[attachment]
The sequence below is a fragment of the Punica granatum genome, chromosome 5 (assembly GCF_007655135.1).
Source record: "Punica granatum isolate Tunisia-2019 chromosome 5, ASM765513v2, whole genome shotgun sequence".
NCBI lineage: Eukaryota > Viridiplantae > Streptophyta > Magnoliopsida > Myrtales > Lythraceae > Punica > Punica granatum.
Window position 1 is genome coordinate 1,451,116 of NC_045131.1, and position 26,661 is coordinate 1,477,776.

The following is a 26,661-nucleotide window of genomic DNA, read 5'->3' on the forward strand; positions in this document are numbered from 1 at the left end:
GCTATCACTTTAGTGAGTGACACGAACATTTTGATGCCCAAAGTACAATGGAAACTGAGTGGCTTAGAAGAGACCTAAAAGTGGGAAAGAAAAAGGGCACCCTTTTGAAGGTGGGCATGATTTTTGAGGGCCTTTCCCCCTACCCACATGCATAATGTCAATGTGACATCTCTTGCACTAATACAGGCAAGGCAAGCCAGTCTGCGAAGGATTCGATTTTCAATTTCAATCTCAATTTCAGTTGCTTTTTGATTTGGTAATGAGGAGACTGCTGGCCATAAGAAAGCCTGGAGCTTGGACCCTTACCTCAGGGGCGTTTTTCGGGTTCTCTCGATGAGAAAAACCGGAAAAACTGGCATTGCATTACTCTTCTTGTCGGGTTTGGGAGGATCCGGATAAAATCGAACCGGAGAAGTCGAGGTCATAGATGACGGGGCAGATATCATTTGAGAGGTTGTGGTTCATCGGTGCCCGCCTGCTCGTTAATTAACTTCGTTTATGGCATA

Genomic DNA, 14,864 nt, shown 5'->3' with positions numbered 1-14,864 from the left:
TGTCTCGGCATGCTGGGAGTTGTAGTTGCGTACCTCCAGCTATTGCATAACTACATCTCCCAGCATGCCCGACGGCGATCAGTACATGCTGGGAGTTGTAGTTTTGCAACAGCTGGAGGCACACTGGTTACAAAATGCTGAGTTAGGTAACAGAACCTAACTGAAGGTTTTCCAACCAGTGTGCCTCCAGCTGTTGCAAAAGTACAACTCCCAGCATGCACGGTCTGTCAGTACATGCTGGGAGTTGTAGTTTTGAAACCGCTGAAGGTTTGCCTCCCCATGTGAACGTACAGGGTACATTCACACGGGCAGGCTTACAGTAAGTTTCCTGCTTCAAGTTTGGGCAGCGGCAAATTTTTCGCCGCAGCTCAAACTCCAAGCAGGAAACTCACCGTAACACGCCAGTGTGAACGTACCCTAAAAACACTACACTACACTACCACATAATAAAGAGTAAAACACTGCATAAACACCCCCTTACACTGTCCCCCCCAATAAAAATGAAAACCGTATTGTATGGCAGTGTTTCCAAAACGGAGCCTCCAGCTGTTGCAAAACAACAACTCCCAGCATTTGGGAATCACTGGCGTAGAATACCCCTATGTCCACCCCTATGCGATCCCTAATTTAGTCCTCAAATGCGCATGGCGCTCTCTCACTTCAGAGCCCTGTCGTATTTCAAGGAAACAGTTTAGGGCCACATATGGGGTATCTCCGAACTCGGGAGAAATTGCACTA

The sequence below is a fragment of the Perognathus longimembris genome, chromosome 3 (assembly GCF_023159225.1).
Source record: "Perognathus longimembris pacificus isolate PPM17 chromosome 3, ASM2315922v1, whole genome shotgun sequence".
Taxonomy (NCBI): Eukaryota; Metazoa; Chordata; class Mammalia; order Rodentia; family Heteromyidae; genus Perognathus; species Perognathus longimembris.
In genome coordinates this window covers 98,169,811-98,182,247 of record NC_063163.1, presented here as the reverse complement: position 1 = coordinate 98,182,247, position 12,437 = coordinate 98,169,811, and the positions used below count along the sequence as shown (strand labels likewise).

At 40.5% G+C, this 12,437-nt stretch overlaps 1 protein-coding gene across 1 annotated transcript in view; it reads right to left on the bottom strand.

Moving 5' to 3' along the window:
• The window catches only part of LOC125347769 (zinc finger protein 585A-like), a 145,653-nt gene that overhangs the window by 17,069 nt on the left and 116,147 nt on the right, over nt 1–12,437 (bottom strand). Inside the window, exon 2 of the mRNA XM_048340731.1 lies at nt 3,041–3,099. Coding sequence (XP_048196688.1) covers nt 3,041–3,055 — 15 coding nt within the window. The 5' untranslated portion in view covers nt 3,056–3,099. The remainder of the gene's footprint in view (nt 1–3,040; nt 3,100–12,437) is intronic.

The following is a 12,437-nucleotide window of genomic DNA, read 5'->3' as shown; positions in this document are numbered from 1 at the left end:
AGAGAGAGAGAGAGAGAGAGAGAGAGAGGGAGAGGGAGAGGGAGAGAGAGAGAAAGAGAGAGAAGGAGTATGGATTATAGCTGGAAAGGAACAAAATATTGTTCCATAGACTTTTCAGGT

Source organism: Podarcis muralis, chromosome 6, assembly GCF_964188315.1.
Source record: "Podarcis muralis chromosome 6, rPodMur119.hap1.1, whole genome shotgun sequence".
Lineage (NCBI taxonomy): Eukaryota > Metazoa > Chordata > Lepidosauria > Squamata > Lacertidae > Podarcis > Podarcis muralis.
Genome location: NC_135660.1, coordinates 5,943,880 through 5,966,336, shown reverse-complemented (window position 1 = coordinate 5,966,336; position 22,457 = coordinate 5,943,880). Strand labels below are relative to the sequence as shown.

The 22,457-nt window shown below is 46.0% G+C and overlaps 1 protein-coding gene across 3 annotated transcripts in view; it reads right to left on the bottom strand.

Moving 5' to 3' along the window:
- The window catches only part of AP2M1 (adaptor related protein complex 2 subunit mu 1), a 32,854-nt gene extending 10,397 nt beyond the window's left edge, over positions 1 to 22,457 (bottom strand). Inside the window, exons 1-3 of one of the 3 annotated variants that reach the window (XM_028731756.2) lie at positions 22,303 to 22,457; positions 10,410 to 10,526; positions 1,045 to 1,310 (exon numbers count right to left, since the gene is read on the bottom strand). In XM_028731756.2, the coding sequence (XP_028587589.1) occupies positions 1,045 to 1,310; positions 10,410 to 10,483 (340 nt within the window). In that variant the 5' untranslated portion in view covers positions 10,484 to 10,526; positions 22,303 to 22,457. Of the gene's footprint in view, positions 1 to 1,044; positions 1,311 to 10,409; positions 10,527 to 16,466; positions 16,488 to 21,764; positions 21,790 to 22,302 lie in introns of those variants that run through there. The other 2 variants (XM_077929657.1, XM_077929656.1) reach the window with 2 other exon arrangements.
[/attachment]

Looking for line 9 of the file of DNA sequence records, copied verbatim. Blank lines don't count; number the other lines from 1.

The sequence below is a fragment of the Perognathus longimembris genome, chromosome 3 (assembly GCF_023159225.1).